“As the warm-wet phases terminates, climate becomes drier and hotter. As it does, other phenomena manifest themselves: creativity declines; reaction and decadence set in; governments become despotic; minorities are persecuted; general health declines along with the birth rate; economic systems collapse; socialistic and communistic regimes rise under an epidemic of dictators; individual freedoms vanish; and the moral tone and society reaches a low level. Toward the end of this period comes another series of wars we call nation-falling wars because many of the governments initiating them during this period are either tottering or about to collapse internally. These particularly savage conflicts occur on falling temperature and a rising rainfall curve.”
As it turns colder, reinvigorated populations revolt against tyrannic governments. Civil wars break out and gradually, there is a move back towards democracy.
For example in the period above, King Henry II of England greatly expanded the role of royal justice in England by establishing trial by jury and is generally considered to have set the basis for English Common Law. In 1215, King John signed the Magna Carta which promised swift justice and protection from unjust feudal payments. In the cold 1260s, there was a rebellion of barons and Henry III was forced to create the Oxford Parliament. The French national assembly (the Estates-General) was established in 1302. Democracy always moves forward during cold-dry times.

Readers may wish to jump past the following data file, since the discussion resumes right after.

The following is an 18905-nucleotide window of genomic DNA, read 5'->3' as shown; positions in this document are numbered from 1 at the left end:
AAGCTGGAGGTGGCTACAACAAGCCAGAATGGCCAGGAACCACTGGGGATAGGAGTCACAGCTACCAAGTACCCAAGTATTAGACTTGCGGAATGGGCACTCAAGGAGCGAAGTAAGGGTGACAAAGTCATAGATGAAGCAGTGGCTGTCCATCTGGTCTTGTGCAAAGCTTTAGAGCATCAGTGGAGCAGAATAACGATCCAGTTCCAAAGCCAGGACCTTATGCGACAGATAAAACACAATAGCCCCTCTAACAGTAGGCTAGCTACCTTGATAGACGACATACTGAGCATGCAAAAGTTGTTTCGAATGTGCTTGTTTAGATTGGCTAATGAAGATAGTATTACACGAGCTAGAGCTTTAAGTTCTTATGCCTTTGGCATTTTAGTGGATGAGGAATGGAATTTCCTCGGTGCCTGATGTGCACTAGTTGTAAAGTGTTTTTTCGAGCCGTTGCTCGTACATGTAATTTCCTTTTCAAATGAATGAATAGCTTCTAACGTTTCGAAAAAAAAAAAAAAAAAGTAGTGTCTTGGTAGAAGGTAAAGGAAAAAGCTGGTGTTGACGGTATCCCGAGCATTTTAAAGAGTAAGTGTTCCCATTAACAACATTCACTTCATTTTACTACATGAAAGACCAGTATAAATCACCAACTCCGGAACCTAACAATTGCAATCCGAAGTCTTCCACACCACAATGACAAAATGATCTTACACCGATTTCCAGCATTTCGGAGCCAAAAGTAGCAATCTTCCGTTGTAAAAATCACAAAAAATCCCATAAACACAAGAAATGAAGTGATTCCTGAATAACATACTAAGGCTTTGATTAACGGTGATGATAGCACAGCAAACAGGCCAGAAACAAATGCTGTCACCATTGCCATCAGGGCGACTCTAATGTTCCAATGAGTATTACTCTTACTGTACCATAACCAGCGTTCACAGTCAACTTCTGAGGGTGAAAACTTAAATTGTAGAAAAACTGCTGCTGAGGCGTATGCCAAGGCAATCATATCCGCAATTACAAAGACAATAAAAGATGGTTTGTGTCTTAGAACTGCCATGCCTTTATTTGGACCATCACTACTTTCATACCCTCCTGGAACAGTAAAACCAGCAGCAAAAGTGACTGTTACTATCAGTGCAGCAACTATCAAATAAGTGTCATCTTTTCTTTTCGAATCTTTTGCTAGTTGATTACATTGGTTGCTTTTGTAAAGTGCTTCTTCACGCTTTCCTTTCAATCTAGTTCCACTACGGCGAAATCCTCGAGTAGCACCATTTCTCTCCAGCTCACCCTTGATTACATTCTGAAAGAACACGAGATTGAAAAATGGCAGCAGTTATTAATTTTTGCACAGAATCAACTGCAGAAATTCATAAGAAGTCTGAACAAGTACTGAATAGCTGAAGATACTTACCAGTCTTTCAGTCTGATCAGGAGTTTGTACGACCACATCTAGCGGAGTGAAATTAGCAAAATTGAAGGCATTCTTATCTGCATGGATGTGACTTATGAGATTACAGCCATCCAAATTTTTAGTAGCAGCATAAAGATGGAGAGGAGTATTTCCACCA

Each 172 year cycle has a “golden age,” which aligns with a warm-wet period. Scholasticism (a method of critical thought) arose and dominate teaching in universities. This period boasts Thomas Aquinas, the proliferation of cathedrals, the amazing Mongolian empire of Genghis Khan, and the English philosopher, Roger Bacon.
These 172 cycles always end badly, however. In 1314, the weather suddenly turned cold and very wet. Crops rotted in the fields. The spring of 1315 brought heavy rains again throughout Europe. The price of wheat rose eight-fold. Famine set in as never before. The economy disintegrated. Unbelievably, torrential rains came again in 1316. The crop failed for a third year in a row.
It’s estimated that a tenth of the population of Europe perished during 1315/16. Famine, epidemics, and oppression were followed by increases in crime. Bloody conflicts broke out between European countries. Uprisings began in England, Italy, and Sweden.
At the same time, the rich grew richer as the poor grew poorer. Inflation continued to cause prices to rise. In 1298, a banking panic arose in Siena, Italy, the financial capital of Europe. In 1307, it’s greatest bank, The Gran Tavola, failed.
The city of Florence picked up where Siena left off. The Florentine banks made huge loans to the kings of England and Naples. In 1302, the first bank went under, and over the next 40 years, all the rest failed.